Cat From The Mat

Good Grief

It's Halloween, which is considered the Celtic New Year.  Samhain (pronounced "sow-in") is a Gaelic festival marking the end of the harvest season and the beginning of winter, the darker half of the year.  It's a time of looking back with appreciation and assessing all that has transpired.  It's also a time of seasonal transition, as we segue into longer nights and shorter days.  Whether beginning a new year, relationship, or phase in your life, in order to move into the next thing, an ending is inevitable.  Endings mark beginnings.  They involve stages that we must go through and cannot skip, in order to set the scene for the next creative endeavor. 

The life you have been living has outgrown its form, and must die so new energy can be released. May you undergo a death within your self. You are always free to resist, but remain mindful that the new life is always greater than the old. Prepare then for opportunity disguised as loss.” -The Rune of Termination and New Beginnings

2013 has been a year of dissolution for me.  Things that had been working, or just hobbling along, finally reached a tipping point.  Radical revision has been required, something with which I struggle.  I like consistency and routine to keep me anchored.  Yet, life has a way of uprooting us all.  Yoga is the practice of being comfortable being slightly uncomfortable, especially during shifts.  Change is the constant.  We are always in a cycle of adjusting and readjusting, whether at the beginning, middle, or end of any situation.  This often takes time and doesn't occur overnight.  Are you cognizant when you are in a transition?  Can you appreciate the discomfort, knowing that transformation is afoot?  This is a honed skill of the yogin.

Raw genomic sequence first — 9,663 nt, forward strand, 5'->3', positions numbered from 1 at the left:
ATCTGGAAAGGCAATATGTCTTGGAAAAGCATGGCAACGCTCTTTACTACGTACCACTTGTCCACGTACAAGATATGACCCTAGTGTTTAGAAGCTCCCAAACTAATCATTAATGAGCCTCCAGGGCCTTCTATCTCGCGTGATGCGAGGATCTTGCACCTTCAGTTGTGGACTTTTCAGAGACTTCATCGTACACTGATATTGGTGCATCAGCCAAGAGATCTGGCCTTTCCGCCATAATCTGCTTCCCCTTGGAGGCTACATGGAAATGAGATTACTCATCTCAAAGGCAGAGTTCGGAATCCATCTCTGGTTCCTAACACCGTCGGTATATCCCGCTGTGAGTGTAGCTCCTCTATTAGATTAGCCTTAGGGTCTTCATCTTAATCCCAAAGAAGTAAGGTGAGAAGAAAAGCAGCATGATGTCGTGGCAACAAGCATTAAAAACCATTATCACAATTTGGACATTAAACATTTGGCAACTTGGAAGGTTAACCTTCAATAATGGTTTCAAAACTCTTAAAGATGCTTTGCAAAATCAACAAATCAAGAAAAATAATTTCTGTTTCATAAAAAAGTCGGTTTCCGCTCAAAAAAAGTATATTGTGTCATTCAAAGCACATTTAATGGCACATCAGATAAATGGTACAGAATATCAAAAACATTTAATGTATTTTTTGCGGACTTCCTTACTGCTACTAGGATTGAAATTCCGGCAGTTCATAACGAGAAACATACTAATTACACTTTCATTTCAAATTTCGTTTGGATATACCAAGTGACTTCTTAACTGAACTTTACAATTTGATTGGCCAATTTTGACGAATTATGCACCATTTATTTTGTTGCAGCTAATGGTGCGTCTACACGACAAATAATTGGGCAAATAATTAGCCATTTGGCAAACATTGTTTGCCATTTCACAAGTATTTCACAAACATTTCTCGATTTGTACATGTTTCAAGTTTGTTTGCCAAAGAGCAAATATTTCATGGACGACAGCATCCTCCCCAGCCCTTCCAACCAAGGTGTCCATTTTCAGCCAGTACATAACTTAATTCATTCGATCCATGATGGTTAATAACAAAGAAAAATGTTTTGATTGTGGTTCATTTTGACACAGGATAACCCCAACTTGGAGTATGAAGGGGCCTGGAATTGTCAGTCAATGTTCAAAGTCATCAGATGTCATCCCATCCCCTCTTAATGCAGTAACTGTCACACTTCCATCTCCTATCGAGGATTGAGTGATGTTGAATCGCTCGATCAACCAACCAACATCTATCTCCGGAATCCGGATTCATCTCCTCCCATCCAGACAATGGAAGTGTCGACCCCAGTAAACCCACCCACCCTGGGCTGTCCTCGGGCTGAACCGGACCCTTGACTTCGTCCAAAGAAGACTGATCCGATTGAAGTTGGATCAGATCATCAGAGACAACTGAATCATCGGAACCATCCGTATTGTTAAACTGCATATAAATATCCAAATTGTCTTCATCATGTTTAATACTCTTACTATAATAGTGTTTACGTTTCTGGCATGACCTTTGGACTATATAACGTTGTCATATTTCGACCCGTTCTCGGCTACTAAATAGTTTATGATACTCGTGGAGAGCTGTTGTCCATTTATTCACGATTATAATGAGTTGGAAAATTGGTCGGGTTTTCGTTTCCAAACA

Throughout the year, foundational tectonic plates have been moving beneath my feet.  I have been grieving…the death of loved ones, the end of long-standing friendships, and breakdowns in health, to name a few.  In the book "On Death and Dying," Elizabeth Kübler-Ross explains that there are five stages of grief.  She hypothesizes that when faced with the impending death of someone or something, we experience the sequence of: denial, anger, bargaining, depression, and acceptance.  To miss any of these stages is to not completely move through the sorrow.  However painful and downright unpleasant, the act of experiencing each part of the cycle fully is the quickest and most informative way to process shifts in our lives.  This can carry us to a new starting point with a profound and iterative understanding. 

We practice these five stages every time we step onto the yoga mat.  We are invited through the full cycle in each and every pose.  In fact, when we conclude each class with the corpse pose (savasana), we embrace an ending, the ultimate act of letting go…acceptance.  It is from this disintegration that we reintegrate and move back out into our lives with a fresh perspective. We begin anew.

As we transition from fall into winter, we savor the fruits of the harvest while planting seeds in the dark.  The death of the ripe fruit contains the seedling for the future generation, while fostered in the fertile soil of change.  This requires constant cultivation and attention.  There seems to be a change of consciousness in the autumnal air.  What are you holding on to so tightly?  What would you like to release into the ether?  How would you like to design your life, so that your losses can fuel your growth?  I myself am looking forward to what's next.  I don't know exactly what it is.  But having practiced letting go thus far, I feel more prepared.  Good grief, I'm ready!

Cat From The Mat

Oct/Nov 2013